Ten Democratic Senators Voice Industry-Based Concerns With Climate Legislation
From the Wonk Room.
To that point we have laid out the following principles and concerns that must be considered and fully addressed in any final legislation.
The senators’ letter uses practically the same talking points and specific policy demands as the industry polluters who fought to kill the legislation, in particular the industry lobbying groups American Coalition for Clean Coal Electricity (ACCCE) and the National Association of Manufacturers (NAM). A review of the letter reveals the Boxer substitute (S. Amdt. 4825 to the Lieberman-Warner Climate Security Act, S. 3036) already made concessions to these parochial and fossil-industry demands:
Point #1: “Contain Costs and Prevent Harm to the U.S. Economy.”
|Fossil Ten Senators||“While placing a cost on carbon is important, we believe that there must be a balance and a short-term cushion when new technologies may not be available as hoped for or are more expensive than assumed.”|
|ACCCE||“Protect American consumers and the U.S. economy through effective cost-containment measures.”|
|NAM||“Include a safety valve or other equally effective and responsive cost-containment mechanism . . . Support economic growth and do no harm to U.S. economy.”|
Commentary: Lieberman-Warner already included a significant “transition assistance” in the form of free permits to polluters [Secs. 541 – 572], borrowing (15 percent of obligation) [Sec. 511] and offset provisions (30 percent of obligation) [Title III], and a “cost containment” auction that would contain the price of seven percent of all allowances sold to polluters [Sec. 522]. A “carbon market efficiency board” is given the authority to loosen restrictions on borrowing and offset use—but not to tighten them [Sec. 521]. What’s left is even greater permit giveaways or “safety valves” that would allow polluters to bust the cap.
Point #2: “Invest Aggressively in New Technologies and Deployment of Existing Technologies.”
|Senators||“It is critical that we design effective mechanisms to augment and accelerate government-sponsored technology R&D programs and incentives that will motivate rapid deployment of those technologies without picking winners and losers. We also want to include proposals to provide funding for carbon capture and storage and other critical low carbon technologies in advance of resources being available through the auction of emission allowances.”|
|ACCCE||“Guarantee, through public-private sector partnerships, aggressive, near- and long-term investments in new, advanced technologies that 1) avoid or reduce CO2 emissions, 2) capture, transport, and safely store CO2, and 3) use CO2 in beneficial ways, whenever practical.”|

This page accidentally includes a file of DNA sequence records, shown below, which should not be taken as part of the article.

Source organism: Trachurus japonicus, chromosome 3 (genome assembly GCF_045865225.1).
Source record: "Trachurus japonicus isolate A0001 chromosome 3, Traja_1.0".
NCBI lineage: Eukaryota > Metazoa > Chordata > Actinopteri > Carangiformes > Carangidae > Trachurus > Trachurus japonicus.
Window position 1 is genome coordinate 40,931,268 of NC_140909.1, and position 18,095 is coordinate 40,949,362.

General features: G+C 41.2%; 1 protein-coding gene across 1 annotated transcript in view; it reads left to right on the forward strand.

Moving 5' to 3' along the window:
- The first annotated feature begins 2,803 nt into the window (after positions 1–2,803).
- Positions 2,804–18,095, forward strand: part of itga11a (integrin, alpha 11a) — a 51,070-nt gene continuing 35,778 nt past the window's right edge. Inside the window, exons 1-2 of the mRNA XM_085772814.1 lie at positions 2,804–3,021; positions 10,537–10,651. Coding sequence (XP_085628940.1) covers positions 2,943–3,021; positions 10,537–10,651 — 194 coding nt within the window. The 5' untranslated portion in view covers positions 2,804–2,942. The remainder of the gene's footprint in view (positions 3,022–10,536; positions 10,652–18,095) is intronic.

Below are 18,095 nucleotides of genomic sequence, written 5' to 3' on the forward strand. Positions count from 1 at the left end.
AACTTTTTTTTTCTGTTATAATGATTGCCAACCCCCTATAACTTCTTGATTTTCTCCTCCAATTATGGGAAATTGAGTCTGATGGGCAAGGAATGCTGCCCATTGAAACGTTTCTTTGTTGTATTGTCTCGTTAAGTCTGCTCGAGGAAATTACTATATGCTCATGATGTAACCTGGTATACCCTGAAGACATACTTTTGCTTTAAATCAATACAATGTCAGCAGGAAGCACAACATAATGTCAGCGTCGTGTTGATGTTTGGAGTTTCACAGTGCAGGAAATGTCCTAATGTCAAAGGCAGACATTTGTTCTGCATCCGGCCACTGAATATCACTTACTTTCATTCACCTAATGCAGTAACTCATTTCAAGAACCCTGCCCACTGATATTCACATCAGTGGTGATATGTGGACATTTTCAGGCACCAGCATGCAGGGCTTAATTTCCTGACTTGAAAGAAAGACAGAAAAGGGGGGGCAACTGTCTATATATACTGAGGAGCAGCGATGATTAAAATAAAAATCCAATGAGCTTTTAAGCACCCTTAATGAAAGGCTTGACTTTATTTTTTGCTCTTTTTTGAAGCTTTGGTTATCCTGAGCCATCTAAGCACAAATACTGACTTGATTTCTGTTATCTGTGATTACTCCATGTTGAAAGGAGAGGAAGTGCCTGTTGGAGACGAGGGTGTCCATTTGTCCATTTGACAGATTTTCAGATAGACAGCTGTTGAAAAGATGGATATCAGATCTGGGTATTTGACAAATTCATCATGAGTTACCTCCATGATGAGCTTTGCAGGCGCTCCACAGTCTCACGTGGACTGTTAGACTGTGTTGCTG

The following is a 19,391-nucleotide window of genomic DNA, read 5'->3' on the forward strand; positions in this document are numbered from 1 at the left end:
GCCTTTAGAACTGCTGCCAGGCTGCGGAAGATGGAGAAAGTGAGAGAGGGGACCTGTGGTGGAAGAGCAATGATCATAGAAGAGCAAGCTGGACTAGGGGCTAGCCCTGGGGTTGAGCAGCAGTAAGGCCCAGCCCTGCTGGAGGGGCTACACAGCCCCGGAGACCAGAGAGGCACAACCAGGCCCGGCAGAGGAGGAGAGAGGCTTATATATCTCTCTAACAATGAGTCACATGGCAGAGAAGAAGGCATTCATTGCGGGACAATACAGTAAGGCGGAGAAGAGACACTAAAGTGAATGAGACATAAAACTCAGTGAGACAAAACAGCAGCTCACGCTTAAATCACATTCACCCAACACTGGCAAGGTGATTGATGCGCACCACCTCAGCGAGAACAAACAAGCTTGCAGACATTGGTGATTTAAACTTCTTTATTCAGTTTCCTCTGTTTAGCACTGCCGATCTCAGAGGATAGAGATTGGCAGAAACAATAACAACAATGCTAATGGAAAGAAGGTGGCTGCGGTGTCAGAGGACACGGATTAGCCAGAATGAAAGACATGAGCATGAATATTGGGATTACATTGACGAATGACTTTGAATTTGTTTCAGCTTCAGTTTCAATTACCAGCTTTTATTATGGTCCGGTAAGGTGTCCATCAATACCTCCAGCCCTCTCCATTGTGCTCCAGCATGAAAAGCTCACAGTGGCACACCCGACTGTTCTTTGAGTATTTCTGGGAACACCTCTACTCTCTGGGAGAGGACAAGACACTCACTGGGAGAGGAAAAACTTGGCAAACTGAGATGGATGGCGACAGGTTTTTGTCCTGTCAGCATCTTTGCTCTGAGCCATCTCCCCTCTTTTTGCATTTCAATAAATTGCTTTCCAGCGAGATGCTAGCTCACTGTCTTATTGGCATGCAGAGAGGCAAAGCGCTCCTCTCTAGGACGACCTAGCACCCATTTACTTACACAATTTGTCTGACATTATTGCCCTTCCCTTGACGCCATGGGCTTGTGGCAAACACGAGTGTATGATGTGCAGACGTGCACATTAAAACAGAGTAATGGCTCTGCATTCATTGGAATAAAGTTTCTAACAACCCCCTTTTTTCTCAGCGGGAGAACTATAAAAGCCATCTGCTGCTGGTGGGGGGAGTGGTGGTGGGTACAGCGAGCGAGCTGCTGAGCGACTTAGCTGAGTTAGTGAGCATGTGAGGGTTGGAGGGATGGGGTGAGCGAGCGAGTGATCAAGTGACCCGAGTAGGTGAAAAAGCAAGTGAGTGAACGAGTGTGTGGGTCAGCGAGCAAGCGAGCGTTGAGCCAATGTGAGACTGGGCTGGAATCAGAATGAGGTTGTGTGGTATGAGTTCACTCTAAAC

|NAM||“Promote advanced, energy efficient and zero-and-low-GHG emission and sequestration technologies as part of a long-term strategy.”|
Truth: The Fossil Ten claim they don’t want to pick “winners and losers” but then call for special support for “carbon capture and storage”—an important but experimental coal industry technology that already received special consideration under the Boxer substitute. In fact, the Boxer substitute called for a special “Kick-Start for Carbon Capture and Sequestration” fund that would go into effect within 120 days, years before emissions reductions would have to take place [Sec. 1005]. Evidently that’s not enough.
Point #3: “Treat States Equitably.”
|Senators||“The allocation structure of a cap-and-trade bill must be designed to balance these burdens across states and regions and be sufficiently transparent to be understood.”|
|ACCCE||“For example, if a cap-and-trade program were to be implemented, it would be essential to have fair and equitable allocation of emission allowances.”|
|NAM||“Be equitable and economy-wide in scope”|
Commentary: Lieberman-Warner reserved three to four percent of allowances for states with high manufacturing and coal mining, in an admittedly complex formula [Sec. 602]. Another one percent of allowances would go to Alaska [Sec. 624], and four to seven percent of allowances to the other 49 states, divied up for coastal states, Indian tribes [Sec. 625], and wildlife restoration [Sec. 631], for adaptation efforts in coordination with the Secretary of the Interior. In addition, significant funding is allocated to American automobile manufacturers [Title XI] and the coal industry [Title X]. Of course, “equitable” and “designed to balance” is in the eye of the beholder.
Point #4: “Protect America’s Working Families.”
|Senators||“For instance, one way to provide some relief would be to provide additional allowances to utilities whose electricity prices are regulated, which would help to keep electricity prices low.”|
|American Electric Power Service Corporation||“AEP feels strongly that the electric sector should receive emission allowances commensurate with its pro rata share of the emission caps in the legislation, whether emissions are regulated upstream or downstream.”|